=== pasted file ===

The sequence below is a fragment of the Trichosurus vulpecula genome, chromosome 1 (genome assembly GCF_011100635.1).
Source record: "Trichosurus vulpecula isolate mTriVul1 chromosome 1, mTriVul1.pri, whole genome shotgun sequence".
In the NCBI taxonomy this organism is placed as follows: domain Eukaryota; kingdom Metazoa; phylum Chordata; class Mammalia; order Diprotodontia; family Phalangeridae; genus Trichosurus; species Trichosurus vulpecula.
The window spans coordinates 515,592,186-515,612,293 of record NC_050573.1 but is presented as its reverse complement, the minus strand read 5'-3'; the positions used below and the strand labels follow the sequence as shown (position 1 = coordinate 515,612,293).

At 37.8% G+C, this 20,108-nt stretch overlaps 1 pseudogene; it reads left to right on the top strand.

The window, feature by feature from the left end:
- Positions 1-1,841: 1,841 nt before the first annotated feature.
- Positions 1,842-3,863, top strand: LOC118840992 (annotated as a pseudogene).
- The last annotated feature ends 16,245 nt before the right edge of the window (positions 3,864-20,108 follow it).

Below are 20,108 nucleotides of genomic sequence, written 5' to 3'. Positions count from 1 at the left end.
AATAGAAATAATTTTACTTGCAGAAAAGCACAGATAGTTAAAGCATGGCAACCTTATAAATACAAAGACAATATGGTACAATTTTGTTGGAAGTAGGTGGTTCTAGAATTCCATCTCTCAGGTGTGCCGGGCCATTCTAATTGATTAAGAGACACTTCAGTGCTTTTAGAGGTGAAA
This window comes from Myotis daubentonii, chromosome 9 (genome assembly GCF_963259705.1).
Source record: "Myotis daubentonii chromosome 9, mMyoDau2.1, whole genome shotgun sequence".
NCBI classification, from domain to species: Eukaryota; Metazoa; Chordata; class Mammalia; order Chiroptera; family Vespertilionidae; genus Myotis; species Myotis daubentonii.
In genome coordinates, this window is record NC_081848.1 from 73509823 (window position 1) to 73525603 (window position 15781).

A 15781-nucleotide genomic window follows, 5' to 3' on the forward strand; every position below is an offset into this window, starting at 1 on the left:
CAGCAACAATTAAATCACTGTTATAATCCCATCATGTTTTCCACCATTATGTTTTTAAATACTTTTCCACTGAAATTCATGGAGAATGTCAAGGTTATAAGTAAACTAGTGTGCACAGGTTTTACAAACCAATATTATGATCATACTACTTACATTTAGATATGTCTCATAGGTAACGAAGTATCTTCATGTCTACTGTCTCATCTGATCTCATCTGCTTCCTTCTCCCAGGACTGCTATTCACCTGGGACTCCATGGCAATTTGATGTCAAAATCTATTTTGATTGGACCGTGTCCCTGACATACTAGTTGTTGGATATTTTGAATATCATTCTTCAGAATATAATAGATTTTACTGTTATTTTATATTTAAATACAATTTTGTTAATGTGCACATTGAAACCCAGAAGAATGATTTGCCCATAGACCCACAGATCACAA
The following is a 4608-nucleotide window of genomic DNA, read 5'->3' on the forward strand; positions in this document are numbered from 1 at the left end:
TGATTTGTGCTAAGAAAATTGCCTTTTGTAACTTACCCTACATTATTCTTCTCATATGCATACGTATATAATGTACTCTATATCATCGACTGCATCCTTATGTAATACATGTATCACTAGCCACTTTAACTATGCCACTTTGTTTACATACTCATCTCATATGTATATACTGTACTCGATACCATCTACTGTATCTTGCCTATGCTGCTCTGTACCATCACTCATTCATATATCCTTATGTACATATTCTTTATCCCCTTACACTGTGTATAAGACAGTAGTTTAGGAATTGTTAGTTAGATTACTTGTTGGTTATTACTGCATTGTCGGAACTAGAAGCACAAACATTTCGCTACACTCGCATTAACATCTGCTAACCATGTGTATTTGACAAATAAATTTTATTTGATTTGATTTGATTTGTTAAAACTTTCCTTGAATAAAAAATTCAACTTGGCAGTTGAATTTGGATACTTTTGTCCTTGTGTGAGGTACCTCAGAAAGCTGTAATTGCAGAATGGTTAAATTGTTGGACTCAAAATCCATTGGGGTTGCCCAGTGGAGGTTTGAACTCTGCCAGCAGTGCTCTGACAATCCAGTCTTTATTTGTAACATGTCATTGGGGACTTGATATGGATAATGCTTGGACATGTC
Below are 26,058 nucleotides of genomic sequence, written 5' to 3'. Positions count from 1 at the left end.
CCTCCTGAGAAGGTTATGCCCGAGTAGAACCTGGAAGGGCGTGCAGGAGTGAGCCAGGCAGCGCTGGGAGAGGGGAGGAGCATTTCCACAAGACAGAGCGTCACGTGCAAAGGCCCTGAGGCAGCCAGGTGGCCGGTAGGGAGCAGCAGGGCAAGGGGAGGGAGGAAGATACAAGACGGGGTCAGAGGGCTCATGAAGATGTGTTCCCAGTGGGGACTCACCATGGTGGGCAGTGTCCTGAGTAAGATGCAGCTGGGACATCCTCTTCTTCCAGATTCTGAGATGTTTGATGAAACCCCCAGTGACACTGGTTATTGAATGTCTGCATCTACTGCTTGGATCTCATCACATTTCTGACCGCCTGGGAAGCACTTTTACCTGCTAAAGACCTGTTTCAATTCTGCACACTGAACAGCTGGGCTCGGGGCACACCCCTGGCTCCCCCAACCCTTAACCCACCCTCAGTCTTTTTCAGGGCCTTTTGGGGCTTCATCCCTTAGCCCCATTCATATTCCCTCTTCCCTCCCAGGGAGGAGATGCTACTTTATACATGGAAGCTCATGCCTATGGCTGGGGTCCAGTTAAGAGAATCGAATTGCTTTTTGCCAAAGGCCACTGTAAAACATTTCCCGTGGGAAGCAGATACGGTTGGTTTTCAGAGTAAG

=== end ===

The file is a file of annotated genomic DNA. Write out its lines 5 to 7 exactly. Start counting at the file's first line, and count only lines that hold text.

At 37.8% G+C, this 20,108-nt stretch overlaps 1 pseudogene; it reads left to right on the top strand.

The window, feature by feature from the left end:
- Positions 1-1,841: 1,841 nt before the first annotated feature.